Over two-thirds of UK call and contact centre board staff base their business success on call handling volumes, and one third by minimising the duration of the call. This and other aspects of CRM in UK call centres can be found in a report divulged by Vocalis. Commissioned to Resource Research, a B2B consultant, the study involved around 500 telephonic inquiries to call centre businesses with more than 50 seats.
The report also reveals that a third of the businesses say the prime purpose of their contact centres is to provide customer service, however only 4 per cent actually measure the success of the contact centre based on customer satisfaction.
‘This paradox of stated aims and actual measuring criteria is unhelpful to the contact centre business. If the aim is to provide a high level of customer service then the focus for the contact centre operation should be on that and not just meeting call handling targets, said Paul Wright, CEO of Vocalis.
The study concludes that contact centre agents being ordered to keep conversations short to meet call handling targets, are leaving customers feeling rushed and confused, increasing the risk of losing them to competitors.
However there is no reason why, by focusing on the customer service aspect, the overall operation cannot be efficient and other measurement criteria used, in the form of more qualitative methods such as customer surveys on the service levels, explained Mr. Wright for whom shifting calls, as a performance indicator, is typically sixteen times as important as delivering a good customer experience.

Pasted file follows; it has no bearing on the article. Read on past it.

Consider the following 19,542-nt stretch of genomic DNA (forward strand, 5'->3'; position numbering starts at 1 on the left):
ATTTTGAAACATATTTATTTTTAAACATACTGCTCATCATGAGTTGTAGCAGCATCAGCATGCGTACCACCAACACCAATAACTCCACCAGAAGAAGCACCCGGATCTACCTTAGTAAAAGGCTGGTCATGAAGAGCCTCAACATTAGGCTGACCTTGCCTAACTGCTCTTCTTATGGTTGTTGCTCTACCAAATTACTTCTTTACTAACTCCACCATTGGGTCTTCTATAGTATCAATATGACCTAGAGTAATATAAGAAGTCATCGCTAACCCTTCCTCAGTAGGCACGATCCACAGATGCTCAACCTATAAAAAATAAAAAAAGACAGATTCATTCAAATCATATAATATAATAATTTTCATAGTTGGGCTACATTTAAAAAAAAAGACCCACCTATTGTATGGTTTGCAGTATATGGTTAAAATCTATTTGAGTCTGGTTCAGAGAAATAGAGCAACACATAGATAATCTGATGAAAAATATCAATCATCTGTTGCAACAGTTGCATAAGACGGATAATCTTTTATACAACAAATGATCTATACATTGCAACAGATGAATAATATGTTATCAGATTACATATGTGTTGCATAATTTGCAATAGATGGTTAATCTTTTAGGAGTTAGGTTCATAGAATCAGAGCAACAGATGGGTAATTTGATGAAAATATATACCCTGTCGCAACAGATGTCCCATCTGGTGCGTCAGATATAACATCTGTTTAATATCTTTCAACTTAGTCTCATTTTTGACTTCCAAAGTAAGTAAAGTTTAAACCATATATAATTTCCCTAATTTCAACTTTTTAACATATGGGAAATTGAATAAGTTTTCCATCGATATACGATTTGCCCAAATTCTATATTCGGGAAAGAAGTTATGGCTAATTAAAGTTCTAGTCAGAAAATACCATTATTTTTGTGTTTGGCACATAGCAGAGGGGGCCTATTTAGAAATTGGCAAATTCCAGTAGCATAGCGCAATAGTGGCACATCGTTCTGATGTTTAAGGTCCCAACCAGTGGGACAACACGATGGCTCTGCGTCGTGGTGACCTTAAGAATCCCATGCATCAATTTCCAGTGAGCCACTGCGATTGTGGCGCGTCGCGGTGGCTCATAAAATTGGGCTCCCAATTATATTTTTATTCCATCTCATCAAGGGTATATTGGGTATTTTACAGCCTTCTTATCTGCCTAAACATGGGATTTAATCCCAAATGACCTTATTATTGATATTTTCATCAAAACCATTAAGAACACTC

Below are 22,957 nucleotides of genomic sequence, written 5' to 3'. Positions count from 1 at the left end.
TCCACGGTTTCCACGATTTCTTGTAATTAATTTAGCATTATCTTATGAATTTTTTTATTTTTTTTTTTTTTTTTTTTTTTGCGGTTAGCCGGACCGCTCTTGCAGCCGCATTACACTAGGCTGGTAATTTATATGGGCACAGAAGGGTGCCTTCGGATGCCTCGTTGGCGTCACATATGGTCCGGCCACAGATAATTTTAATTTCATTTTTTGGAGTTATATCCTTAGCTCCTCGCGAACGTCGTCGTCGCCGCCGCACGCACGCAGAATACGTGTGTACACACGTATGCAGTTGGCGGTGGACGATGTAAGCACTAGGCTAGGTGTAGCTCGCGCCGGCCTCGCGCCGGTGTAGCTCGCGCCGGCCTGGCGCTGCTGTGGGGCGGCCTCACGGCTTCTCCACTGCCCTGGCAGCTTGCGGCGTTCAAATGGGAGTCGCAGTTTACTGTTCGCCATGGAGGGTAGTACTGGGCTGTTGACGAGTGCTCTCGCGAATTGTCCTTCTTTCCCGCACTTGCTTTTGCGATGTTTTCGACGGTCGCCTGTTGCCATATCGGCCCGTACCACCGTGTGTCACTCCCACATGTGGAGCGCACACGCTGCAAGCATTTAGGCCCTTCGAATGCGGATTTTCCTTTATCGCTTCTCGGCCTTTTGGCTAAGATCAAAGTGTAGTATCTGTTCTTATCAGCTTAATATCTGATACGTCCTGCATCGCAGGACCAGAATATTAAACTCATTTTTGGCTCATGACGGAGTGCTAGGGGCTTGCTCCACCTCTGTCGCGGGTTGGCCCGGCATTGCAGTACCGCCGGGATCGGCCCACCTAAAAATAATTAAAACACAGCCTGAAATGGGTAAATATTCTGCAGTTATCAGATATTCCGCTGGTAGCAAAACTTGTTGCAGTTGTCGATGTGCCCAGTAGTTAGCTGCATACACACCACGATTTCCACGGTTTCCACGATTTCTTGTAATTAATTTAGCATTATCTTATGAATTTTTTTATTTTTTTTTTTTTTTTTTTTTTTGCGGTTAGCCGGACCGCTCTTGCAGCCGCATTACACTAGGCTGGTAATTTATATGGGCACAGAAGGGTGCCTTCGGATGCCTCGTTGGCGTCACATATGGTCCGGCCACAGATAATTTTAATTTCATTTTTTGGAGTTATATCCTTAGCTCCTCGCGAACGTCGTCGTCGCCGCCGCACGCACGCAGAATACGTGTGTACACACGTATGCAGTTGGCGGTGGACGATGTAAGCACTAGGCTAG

A contact centre is now a prime tool for communicating the brand values of a business and inspiring customer loyalty. Some call agents are being motivated to deliver volume rather than focus on customer service aspects. If customers feel they are not getting the quality of service they require and are not valued, they will move. They certainly wont recommend the business to others, Mr. Wright concluded.
Vocalis works with organisations to build their brands and businesses through their contact centres. Its Voice of Business Report, published in full this month, examines a range of issues surrounding contact centres.
Note of the Ed: Europecontactcenter will issue an insight on this study in the following days.
Em Foco – Pessoa